Rowing historian and writer, Chris Dodd, believes that he has found a sculler in L. S. Lowry’s painting Industrial Landscape 1950 which right now is showing at the Tate Britain in the exhibit “Lowry and the Painting of Modern Life”. Is there a sculler just above the bridge centre left of canvas? (Click on image to enlarge.)
Chris Dodd of the River & Rowing Museum in Henley-on-Thames writes,
L. S. (Lawrence Stephen) Lowry (1887-1976) was an artist who lived in Manchester and Salford all his life. He was a rent collector by day and a painter by night, attending Manchester Art College under the French impressionist Pierre Adolfe Valette, and afterwards at Salford Royal Technical College School of Art. In Lowry’s time Manchester ranked among the world’s top ten industrial cities and Lowry made the stark industrial landscapes of the Industrial Revolution his own while populating his pictures with life he observed in the streets while collecting rents, always with sketch book in hand. Lowry’s pictures now sell for millions, and a large retrospective is now showing at Tate Britain in London, “Lowry and the Painting of Modern Life”, which will end on 20 October 2013.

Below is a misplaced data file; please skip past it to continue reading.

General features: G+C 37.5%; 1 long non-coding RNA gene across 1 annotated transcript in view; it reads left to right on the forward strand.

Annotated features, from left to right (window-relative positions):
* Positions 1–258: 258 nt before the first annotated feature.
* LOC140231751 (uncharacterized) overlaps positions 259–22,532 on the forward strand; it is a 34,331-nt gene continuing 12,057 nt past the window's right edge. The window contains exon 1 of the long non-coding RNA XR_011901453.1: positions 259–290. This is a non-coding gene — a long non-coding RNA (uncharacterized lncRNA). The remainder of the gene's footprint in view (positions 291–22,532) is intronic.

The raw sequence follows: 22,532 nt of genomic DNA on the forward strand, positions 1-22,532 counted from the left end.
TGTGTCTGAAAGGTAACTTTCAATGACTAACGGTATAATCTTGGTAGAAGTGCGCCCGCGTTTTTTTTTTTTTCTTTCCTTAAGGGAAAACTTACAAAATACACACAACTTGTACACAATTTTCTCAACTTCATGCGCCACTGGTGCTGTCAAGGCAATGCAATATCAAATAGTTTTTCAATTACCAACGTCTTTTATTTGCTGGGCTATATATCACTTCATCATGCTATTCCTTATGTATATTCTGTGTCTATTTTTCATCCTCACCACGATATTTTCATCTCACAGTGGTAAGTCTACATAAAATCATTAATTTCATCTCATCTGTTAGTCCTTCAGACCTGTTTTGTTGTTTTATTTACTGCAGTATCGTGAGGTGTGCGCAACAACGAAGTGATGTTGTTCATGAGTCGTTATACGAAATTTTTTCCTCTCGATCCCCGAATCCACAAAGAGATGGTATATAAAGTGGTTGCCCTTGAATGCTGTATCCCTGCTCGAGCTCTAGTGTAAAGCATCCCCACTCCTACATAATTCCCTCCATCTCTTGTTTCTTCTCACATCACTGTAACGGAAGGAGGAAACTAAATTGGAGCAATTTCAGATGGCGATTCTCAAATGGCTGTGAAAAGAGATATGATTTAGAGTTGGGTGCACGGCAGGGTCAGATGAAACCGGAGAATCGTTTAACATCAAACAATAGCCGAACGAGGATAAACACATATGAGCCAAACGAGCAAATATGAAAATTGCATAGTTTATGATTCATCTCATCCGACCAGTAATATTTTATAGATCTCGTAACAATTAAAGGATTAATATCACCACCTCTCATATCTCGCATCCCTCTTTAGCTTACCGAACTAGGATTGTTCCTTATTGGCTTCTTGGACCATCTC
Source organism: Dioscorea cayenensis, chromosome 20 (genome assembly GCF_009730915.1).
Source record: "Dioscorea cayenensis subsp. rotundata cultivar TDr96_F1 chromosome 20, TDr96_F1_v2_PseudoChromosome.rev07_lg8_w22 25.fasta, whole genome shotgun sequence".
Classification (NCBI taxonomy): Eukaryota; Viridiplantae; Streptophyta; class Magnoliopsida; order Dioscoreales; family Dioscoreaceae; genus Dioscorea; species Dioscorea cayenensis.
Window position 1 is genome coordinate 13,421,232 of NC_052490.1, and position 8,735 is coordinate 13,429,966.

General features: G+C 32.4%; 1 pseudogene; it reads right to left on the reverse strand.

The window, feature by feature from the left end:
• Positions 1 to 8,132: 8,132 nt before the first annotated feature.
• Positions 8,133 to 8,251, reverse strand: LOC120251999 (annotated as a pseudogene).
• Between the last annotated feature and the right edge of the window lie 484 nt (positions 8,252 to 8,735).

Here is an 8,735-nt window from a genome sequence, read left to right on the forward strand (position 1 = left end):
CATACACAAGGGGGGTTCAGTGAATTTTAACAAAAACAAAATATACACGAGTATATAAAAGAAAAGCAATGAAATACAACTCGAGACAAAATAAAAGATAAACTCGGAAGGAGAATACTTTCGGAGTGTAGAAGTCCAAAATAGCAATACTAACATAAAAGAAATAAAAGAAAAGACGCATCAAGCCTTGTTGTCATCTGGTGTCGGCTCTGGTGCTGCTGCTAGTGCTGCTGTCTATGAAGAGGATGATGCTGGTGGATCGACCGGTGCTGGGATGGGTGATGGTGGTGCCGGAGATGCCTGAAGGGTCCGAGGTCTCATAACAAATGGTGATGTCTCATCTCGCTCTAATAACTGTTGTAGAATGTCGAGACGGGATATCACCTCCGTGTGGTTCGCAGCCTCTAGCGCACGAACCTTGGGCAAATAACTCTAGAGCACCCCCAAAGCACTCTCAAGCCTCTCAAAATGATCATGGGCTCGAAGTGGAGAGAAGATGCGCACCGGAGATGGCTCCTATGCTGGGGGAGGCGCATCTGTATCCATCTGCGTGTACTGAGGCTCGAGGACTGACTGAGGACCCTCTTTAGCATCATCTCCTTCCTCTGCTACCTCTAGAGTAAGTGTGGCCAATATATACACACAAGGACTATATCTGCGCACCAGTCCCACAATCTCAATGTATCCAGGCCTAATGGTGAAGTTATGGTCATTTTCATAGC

The Pond, from Tate Britain.
Manchester didn’t rank as a major rowing place, although Agecroft Rowing Club (now in Salford docks) braved the dank River Irwell through the centre of the city from Victorian days, and the world’s great professional scullers, such as Ned Hanlan, took on the top Mancunians, such as Mark Addy, from time to time. Lowry’s sporting observations seem to be restricted to football (Bolton Wanderers supporter), cricket on waste ground and children’s street games, but I detect that one painting in the Tate show – Industrial Landscape 1950 – contains what looks like a sculler on the waterway that winds through it. Much more famous from a rowing point of view is Lowry’s The Pond, depicting a large municipal boating lake, which is also in the exhibition. Every industrial, mill and seaside town in Britain worth its salt had a boating lake from Victorian times – and many still do. For lots of Lowry canvases, visit Tate Britain or their website, here.